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Multichannel Marketing to Influence Specification

By Pete Wiezalis

Even in good times, building product manufacturers face a myriad of challenges throughout the specification process. Naturally, during tight economic periods, those driving the sales and marketing efforts for this arm of the industry face an even steeper uphill battle.

Large scale construction projects face numerous obstacles and roadblocks to the sales representatives tasked with gaining product specification. Consider first that projects of all scales are happening simultaneously across the country, making finding the right projects for the product very difficult. Generally, these project timelines span one to two years or longer, making tracking projects very difficult even once they are identified. Lastly, from owners to engineers, architects, and contractors, a host of decision makers are involved in these projects. This makes it difficult to manage the correct messaging, method of communication and timing for each key player.

Many manufacturers subscribe to third-party project news data feeds to partially combat these obstacles. These provide important information on project type, project phases, timelines, involved firms and more. However, more often than not, most manufacturer sales forces underutilize this data, because they are not equipped with the analytics or marketing tools to transform this into actionable information.

Simply put, it takes more than a field sales force to understand and utilize all of this data and successfully market specifiable products. A multichannel marketing process must be implemented to leverage this data to reach the right targets at the right times with the right messages. The first step in this process is to analyze the data in the project news feeds to specifically identify the projects applicable to the manufacturer. Once identified and the associated key players are tracked, a multichannel communication strategy should be executed.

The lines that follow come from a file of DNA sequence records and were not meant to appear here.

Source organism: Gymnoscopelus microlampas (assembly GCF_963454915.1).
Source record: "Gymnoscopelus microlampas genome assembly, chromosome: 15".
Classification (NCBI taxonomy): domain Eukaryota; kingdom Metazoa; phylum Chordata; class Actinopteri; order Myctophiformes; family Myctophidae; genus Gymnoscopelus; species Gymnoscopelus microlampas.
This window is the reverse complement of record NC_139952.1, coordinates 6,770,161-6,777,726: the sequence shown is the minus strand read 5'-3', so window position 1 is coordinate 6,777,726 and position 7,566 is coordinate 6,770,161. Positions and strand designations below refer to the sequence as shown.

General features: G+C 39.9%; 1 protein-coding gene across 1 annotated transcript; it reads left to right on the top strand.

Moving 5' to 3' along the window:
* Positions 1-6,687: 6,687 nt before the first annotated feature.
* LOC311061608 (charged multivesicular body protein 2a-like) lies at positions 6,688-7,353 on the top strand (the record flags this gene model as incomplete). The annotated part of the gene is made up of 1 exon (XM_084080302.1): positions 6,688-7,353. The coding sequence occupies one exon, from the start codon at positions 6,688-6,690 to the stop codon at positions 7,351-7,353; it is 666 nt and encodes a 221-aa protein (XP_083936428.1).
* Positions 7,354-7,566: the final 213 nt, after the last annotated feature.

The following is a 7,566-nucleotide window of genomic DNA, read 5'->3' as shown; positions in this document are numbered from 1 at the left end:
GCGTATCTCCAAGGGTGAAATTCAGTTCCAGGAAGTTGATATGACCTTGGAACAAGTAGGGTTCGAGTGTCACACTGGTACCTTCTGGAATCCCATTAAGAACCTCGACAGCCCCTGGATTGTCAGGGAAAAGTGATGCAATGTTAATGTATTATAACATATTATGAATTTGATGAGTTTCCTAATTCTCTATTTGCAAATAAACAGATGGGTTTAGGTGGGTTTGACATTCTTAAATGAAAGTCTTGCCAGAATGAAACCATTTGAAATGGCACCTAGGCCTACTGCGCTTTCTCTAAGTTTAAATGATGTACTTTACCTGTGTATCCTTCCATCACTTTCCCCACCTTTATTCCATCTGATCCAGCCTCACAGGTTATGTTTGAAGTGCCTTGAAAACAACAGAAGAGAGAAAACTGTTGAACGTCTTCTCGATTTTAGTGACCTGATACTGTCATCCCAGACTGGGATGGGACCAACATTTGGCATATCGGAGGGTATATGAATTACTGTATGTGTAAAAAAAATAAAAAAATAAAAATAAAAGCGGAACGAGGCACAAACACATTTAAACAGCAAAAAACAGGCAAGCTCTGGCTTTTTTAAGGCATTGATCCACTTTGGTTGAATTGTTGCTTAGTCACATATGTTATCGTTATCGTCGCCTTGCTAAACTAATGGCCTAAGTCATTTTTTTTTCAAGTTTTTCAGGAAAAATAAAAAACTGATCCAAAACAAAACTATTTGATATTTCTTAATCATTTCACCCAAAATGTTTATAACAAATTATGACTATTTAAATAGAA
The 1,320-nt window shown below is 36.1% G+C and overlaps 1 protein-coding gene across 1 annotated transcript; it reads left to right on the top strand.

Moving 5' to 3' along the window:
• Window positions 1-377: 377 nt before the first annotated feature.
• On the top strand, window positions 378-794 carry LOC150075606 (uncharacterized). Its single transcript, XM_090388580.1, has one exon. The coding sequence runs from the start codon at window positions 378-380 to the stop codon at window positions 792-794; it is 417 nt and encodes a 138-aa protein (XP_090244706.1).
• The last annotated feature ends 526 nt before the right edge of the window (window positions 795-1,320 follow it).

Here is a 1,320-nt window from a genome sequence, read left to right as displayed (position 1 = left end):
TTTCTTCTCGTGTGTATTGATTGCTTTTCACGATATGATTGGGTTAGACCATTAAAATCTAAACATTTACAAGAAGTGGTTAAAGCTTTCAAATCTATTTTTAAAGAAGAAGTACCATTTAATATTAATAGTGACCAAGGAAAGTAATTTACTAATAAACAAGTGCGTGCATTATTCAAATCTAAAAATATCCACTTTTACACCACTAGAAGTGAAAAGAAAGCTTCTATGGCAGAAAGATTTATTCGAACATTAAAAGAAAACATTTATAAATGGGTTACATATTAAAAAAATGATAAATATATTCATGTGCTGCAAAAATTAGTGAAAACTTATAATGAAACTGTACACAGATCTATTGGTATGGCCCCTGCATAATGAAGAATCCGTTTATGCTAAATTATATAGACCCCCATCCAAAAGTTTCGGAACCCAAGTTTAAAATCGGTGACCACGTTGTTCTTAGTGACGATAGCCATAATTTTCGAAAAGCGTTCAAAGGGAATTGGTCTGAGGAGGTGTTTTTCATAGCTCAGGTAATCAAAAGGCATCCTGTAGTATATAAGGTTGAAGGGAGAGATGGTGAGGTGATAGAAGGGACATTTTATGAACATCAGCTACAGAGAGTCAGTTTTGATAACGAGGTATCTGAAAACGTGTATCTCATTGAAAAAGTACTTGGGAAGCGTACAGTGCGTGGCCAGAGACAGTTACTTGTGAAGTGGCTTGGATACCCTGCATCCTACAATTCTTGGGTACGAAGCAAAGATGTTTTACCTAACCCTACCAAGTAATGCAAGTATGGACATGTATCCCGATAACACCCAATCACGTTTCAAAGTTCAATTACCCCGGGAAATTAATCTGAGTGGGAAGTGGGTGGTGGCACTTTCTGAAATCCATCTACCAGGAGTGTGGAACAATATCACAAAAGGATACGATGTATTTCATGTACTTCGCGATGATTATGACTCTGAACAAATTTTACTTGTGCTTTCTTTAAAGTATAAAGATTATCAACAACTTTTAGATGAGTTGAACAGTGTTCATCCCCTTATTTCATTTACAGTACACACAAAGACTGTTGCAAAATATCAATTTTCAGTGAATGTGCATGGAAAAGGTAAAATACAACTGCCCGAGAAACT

When beginning a multichannel multi-touch campaign, separate messaging should be created for each decision maker in the sales chain. For instance, architects and engineers may need more specific, function-driven content, whereas owners may be motivated by higher level benefit-driven information. This increases relevance, and provides the opportunity for each player to see the information that makes them most likely to choose the manufacturer for that specific product. Likewise, correctly timing these messages to arrive at the time in the cycle when the decision maker has the most influence is important to generating a positive outcome.Further, these efforts shouldn't end once a product has been specified; it is critical to extend the marketing effort to ensure that the spec is held throughout the long project duration. This is especially relevant in the later stages of the project when contractors may make substitutions based on cost or availability. Continued marketing of the product to these constituents can help to ensure that it is ultimately purchased and installed.

When done in a coordinated fashion, data driven multichannel marketing can help a manufacturer gain specification on a given project and hold that spec throughout the entire life cycle. Additionally, a targeted approach to only the right people with the right messages can dramatically lower the overall cost of making the sale, compared to traditional field sales techniques alone. Long term, using multichannel marketing with quality analytics can help to understand how each constituents prefers to learn about products, increasing the likelihood of specification and purchase on future projects - and ultimately providing higher return on marketing investment.

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